At last we come to my favorite Elvis Costello record. This may be a weird choice considering that few outside of his hardcore fanbase even know about this album. It didn't spawn any hits and I don't think it was met with much commercial success but it's a flawless and beautiful album from beginning to end that blew me away upon my first listen and all these years later I still think it's his best. It was his last official album with The Attractions and it consists mainly of songs that he wrote for other artists, leaving some to assume that this was nothing more than a record full of leftovers or unacceptable songs. However, nothing could be further from the truth. All This Useless Beauty is a stout reminder that Costello is not only an amazing songwriter for himself but that he has a knack for writing songs for other artists, even if they never end up recording them. Only four of these songs were ever recorded by anyone else and it's neat to watch Costello put a new spin on a song that he wrote and gave to someone else.
The album opens tenderly with "The Other End of the Telescope", a song originally co-written with Aimee Mann. Once again it really sets the tone for the rest of the album and let's you know that this will be a softer and more contemplative experience. "Little Atoms" rides a gentle drum loop and features more great piano playing from Steve Nieve while "Poor Fractured Altas" and "Why Can't a Man Stand Alone?" are classic ballads delivered in a way that only Costello can compose and perform. The album's title track is gorgeous and features some brilliant writing both lyrically and musically: "Good Friday arrived/ The sky darkened on time 'til he almost began to negotiate/She held his head like a baby and said 'It's okay if you cry'". It's fantastic all around.
"Distorted Angel" features an interesting arrangement and its religious-themed lyrics tell a great story. "Starting to Come to Me" is an upbeat and uptempo number that gives the band a chance to loosen up while the album closer "I Want to Vanish" is beautiful and so simply done that it's easy to miss it if you're not paying attention.
There are a handful of rockers here to lighten the mood. "Complicated Shadows" was originally written for Johnny Cash but the rock treatment that The Attractions give it make it hard to beat. "Shallow Grave" is a brief two minute exercise in loudness and a great reminder of just how good Elvis and the band worked together as a rock group. "It's Time" is a brilliant piece of pop and contains some classic Costello lines, including the tell-off "But if you do have to leave me who will I have left to hate?". "You Bowed Down" deserves special mention because it might just classify as my favorite Costello song of all-time. With its Byrds-esque arrangement and chiming guitar it's Elvis at his melodic and lyrical best.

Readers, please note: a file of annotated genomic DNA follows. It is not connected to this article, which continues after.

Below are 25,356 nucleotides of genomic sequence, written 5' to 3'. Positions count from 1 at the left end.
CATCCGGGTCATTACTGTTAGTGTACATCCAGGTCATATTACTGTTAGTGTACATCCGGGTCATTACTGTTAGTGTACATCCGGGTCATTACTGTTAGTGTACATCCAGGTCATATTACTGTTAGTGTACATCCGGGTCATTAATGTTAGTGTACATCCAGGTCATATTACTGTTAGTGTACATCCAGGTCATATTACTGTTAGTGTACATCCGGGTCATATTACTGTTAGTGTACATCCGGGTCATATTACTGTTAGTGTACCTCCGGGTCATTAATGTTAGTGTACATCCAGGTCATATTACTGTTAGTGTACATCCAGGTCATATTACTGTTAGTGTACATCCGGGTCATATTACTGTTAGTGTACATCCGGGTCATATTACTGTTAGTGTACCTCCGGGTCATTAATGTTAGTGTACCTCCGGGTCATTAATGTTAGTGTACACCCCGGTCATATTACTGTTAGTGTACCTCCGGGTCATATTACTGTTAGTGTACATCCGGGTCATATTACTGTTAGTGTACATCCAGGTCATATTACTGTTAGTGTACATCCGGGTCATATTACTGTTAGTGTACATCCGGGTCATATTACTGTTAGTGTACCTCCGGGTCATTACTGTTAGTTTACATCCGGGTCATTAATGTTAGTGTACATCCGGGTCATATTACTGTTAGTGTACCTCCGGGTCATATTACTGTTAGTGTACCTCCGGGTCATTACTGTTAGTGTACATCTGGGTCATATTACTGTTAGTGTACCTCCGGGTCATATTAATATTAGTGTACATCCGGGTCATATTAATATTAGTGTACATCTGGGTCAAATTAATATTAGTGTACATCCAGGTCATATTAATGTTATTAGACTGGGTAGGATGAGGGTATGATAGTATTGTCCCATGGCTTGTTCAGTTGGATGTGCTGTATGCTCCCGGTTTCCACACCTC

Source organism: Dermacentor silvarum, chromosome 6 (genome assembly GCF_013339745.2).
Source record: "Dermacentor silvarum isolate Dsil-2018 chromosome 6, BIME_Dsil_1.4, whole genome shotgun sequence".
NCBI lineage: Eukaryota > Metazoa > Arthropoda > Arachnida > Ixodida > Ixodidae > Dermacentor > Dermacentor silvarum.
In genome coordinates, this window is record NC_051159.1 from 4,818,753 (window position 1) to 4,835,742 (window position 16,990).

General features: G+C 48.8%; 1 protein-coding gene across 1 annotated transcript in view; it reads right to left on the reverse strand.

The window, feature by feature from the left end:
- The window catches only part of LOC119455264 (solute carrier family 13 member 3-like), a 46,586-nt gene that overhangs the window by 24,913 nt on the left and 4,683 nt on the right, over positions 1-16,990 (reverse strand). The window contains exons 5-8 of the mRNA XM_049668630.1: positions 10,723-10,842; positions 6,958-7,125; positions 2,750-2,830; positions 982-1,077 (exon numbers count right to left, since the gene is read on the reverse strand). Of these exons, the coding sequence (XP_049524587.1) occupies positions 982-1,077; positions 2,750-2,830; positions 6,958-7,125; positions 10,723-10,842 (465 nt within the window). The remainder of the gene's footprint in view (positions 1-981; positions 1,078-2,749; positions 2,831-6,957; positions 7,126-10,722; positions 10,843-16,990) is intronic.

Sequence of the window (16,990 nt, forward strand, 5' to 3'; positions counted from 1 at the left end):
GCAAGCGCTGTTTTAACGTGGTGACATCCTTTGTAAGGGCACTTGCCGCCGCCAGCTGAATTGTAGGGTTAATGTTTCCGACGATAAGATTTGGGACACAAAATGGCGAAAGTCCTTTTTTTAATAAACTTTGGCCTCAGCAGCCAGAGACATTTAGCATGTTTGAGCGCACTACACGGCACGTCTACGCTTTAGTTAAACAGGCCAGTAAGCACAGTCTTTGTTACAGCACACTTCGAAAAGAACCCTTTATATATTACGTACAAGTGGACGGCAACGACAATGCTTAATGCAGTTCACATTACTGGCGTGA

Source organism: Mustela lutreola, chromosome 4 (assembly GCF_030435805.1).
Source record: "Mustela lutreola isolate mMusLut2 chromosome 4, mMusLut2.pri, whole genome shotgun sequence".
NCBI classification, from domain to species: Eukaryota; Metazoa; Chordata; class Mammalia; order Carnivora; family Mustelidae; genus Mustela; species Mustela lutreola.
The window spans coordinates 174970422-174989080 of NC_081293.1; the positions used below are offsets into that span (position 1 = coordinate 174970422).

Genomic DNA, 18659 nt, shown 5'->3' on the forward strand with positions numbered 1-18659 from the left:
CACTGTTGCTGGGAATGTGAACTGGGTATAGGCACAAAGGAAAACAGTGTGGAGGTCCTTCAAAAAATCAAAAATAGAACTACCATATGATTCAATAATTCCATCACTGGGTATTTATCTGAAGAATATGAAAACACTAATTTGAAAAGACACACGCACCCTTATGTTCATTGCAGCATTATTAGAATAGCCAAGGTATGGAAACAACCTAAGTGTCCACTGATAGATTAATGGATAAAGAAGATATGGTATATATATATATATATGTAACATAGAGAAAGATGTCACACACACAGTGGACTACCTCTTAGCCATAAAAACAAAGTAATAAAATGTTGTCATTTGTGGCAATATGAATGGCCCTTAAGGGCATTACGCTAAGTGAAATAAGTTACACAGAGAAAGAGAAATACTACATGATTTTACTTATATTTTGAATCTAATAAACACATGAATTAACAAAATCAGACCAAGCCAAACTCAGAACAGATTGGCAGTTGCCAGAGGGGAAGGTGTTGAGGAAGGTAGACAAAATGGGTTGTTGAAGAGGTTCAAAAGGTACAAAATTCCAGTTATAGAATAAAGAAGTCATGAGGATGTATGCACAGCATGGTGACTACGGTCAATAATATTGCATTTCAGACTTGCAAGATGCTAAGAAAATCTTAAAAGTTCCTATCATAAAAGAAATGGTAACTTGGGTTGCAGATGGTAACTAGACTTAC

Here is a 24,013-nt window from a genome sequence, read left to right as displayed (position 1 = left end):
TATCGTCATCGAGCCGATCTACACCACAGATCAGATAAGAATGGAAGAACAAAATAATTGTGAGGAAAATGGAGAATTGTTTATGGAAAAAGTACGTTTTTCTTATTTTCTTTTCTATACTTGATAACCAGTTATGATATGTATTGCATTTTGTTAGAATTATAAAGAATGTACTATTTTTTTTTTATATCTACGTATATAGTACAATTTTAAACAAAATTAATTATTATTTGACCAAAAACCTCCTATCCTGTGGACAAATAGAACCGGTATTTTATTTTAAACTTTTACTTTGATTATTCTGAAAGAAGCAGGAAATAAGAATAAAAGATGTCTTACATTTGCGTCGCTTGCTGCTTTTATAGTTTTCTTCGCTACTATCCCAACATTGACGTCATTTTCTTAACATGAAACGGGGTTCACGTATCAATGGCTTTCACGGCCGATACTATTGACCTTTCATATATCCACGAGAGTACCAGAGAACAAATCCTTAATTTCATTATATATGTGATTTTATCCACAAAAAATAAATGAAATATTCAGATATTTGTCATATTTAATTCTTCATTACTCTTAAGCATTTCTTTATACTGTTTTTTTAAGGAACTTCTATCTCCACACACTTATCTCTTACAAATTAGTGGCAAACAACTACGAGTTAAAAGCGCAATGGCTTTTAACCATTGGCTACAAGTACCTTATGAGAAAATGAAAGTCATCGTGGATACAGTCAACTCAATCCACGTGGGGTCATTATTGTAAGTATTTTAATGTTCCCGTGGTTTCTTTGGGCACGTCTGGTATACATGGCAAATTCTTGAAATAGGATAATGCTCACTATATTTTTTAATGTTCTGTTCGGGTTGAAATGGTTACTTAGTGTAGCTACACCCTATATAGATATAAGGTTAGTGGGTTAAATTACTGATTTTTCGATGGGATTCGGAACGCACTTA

I can safely say that all 12 tracks here are brilliant. There's not one wasted track and not a trace of filler or dead space; every song flows easily into the next one and this album features some of the best lyrics and music that Costello has ever penned. Apparently even the songs he intends for other artists to record end up being on par with the material he writes for himself. He had originally envisioned this as a double album and I have no doubt that there are many more great songs out there that could have been added but personally I think the record is perfect as it is and I wouldn't change a note.
All This Useless Beauty isn't for everyone. It's mostly a quiet and ballad-heavy album that is sure to throw off those expecting more rock from Elvis and The Attractions. I loved it the first time I heard it and out of the 20-plus albums EC has recorded this one stands at the top for me, a perfect blend of rock and ballads with an introspective and mature viewpoint that only Costello in this stage of his career could have achieved. It'll probably never be well-known or go down as a classic the way so many of his other albums have but that's okay. This album is like a nice little secret that you share with those close to you because it's so special and intimate. If you want to get a sampling of all the different sides that Costello has or just want to get into him in general then I think this album is a good place to start and I can't recommend it enough.
Costello's career would veer into new territory after this and the original three Attractions would be no more. The album's closing lines perhaps say it best: "I want to vanish/This is my last request/I've given you the awful truth/Now give me my rest."